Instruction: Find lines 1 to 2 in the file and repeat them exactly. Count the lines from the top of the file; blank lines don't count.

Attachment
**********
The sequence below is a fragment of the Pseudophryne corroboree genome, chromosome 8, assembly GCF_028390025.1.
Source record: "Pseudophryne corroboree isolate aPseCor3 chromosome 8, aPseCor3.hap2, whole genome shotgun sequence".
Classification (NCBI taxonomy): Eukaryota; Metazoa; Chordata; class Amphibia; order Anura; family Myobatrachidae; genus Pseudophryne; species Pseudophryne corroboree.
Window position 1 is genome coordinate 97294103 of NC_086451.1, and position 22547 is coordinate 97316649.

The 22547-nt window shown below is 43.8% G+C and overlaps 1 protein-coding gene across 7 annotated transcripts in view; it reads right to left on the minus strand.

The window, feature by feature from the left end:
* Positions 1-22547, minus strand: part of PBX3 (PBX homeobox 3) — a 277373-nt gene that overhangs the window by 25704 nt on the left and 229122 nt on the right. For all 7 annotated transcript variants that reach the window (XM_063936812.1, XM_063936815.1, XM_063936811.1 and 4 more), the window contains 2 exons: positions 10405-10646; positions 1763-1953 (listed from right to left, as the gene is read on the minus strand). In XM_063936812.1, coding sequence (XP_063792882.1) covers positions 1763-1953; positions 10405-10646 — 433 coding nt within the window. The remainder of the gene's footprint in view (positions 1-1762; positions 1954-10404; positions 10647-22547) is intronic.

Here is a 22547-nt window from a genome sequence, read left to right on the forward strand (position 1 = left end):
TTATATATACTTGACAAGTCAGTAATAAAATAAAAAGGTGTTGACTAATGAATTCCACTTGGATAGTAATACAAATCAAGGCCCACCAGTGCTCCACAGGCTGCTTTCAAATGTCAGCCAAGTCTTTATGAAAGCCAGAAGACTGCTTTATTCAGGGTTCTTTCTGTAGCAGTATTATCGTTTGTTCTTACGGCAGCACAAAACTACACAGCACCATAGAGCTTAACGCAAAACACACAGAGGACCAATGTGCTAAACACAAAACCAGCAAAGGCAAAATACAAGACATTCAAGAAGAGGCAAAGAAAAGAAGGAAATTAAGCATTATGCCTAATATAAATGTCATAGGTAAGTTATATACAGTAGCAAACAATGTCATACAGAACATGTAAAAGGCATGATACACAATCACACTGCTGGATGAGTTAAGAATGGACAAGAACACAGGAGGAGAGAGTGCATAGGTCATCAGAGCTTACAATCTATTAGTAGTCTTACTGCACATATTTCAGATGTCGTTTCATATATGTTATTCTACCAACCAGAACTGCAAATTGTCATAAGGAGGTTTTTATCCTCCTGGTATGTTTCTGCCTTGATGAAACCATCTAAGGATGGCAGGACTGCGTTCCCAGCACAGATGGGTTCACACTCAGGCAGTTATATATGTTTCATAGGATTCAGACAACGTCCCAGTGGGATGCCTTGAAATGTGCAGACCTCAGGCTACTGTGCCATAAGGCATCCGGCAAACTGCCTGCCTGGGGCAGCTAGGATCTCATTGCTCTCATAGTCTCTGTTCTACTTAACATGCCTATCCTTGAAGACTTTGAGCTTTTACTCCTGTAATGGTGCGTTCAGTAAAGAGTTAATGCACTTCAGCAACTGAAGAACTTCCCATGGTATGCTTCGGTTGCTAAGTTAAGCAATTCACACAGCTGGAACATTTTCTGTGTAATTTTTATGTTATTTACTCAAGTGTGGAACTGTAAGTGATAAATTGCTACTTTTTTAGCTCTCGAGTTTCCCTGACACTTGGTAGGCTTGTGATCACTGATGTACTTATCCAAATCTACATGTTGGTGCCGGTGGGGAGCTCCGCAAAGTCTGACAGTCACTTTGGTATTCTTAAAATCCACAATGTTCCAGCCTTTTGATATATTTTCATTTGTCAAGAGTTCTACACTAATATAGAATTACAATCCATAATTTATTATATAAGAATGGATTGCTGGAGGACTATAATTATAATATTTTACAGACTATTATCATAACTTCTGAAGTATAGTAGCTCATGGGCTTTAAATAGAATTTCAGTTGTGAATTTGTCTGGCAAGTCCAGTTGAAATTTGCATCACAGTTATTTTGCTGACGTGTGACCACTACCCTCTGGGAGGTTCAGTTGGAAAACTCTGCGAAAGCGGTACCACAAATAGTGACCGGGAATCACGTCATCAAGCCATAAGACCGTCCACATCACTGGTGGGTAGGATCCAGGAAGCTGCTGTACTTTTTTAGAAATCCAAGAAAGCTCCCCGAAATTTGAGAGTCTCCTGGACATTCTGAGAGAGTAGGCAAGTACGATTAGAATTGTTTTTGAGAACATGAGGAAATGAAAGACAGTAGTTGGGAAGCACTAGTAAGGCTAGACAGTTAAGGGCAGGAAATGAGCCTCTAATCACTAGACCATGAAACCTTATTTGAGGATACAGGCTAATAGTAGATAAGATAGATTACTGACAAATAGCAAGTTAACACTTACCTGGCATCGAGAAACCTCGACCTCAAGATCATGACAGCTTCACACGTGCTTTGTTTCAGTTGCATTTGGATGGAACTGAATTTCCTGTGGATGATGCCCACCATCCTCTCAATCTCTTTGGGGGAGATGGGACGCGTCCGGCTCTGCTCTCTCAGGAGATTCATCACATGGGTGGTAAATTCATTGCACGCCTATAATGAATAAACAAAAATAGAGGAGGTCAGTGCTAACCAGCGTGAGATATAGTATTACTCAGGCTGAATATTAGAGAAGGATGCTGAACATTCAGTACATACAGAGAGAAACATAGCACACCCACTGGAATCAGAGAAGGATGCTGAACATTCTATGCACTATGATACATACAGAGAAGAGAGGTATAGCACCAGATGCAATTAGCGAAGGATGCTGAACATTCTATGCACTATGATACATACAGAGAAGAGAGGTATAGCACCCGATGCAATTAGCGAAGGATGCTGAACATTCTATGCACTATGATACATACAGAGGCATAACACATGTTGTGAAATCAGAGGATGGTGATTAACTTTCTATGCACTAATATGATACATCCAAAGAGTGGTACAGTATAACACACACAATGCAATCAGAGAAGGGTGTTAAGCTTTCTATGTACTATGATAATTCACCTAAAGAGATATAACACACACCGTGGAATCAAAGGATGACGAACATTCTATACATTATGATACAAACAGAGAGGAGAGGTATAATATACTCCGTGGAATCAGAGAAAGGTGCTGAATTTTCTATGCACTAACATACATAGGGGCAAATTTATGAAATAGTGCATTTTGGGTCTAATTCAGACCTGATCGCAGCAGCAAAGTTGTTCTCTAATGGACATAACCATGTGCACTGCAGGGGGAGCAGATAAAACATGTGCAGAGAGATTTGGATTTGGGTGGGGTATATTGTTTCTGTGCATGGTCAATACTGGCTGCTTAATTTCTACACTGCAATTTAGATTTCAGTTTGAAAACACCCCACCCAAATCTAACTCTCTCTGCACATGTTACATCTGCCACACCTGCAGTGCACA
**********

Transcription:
The sequence below is a fragment of the Pseudophryne corroboree genome, chromosome 8, assembly GCF_028390025.1.
Source record: "Pseudophryne corroboree isolate aPseCor3 chromosome 8, aPseCor3.hap2, whole genome shotgun sequence".